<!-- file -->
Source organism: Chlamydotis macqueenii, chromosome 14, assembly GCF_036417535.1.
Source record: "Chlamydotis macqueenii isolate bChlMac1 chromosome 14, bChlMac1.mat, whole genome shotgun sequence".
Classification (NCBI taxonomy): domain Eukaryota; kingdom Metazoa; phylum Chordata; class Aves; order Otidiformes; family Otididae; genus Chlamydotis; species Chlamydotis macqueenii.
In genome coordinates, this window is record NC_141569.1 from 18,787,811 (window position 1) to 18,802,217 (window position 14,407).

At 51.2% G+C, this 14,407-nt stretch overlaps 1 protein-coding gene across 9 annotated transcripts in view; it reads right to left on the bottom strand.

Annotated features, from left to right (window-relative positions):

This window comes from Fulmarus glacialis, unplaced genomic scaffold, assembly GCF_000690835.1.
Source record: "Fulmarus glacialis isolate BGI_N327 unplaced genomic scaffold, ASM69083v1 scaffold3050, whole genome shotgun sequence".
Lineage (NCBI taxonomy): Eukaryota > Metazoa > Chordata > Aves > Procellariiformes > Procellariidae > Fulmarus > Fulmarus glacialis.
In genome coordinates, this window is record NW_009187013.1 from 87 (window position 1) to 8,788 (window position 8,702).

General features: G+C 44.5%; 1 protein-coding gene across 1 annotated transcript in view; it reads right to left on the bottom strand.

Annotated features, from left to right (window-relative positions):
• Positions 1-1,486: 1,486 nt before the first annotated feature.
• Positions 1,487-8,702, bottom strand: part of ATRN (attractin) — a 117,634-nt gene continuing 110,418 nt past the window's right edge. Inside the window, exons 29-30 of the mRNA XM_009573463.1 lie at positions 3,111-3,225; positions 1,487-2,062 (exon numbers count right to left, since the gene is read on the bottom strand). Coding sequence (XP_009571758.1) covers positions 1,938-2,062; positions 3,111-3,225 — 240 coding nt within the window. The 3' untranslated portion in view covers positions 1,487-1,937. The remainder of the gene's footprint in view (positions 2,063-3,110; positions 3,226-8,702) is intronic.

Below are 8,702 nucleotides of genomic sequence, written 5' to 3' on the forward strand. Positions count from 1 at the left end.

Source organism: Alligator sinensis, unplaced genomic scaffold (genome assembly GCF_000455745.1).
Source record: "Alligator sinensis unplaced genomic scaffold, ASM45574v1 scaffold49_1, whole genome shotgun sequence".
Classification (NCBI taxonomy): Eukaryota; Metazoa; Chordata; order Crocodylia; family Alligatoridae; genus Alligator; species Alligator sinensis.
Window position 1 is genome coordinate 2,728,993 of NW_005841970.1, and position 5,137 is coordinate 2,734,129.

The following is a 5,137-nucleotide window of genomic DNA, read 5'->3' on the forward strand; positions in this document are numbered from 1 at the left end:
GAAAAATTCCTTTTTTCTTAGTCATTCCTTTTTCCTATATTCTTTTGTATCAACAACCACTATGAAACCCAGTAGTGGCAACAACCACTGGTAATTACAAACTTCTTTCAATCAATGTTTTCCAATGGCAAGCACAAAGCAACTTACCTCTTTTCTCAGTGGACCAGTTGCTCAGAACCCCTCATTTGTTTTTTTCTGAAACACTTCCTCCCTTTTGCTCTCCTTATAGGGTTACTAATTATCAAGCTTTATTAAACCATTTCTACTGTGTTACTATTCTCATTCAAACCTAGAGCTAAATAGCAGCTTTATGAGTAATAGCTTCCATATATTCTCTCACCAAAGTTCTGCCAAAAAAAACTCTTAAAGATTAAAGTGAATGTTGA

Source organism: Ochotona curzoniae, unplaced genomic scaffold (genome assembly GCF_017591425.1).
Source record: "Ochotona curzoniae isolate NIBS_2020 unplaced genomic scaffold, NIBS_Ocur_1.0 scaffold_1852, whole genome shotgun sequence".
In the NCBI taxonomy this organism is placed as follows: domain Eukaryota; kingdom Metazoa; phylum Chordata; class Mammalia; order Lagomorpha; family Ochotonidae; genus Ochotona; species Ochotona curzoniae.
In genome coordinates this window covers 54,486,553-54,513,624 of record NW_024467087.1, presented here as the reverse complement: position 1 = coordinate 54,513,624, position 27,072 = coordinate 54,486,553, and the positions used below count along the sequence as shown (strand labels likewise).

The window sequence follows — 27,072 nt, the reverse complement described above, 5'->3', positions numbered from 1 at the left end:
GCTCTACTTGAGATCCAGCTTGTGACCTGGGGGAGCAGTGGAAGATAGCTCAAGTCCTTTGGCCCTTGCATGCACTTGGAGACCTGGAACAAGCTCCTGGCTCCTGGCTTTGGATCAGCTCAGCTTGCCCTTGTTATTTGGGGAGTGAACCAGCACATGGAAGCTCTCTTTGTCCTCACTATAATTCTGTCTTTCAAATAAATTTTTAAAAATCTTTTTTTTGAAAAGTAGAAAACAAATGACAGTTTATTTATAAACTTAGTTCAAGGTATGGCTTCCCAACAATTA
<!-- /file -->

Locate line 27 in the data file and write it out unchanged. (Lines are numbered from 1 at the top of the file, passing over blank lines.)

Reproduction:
GCTCTACTTGAGATCCAGCTTGTGACCTGGGGGAGCAGTGGAAGATAGCTCAAGTCCTTTGGCCCTTGCATGCACTTGGAGACCTGGAACAAGCTCCTGGCTCCTGGCTTTGGATCAGCTCAGCTTGCCCTTGTTATTTGGGGAGTGAACCAGCACATGGAAGCTCTCTTTGTCCTCACTATAATTCTGTCTTTCAAATAAATTTTTAAAAATCTTTTTTTTGAAAAGTAGAAAACAAATGACAGTTTATTTATAAACTTAGTTCAAGGTATGGCTTCCCAACAATTA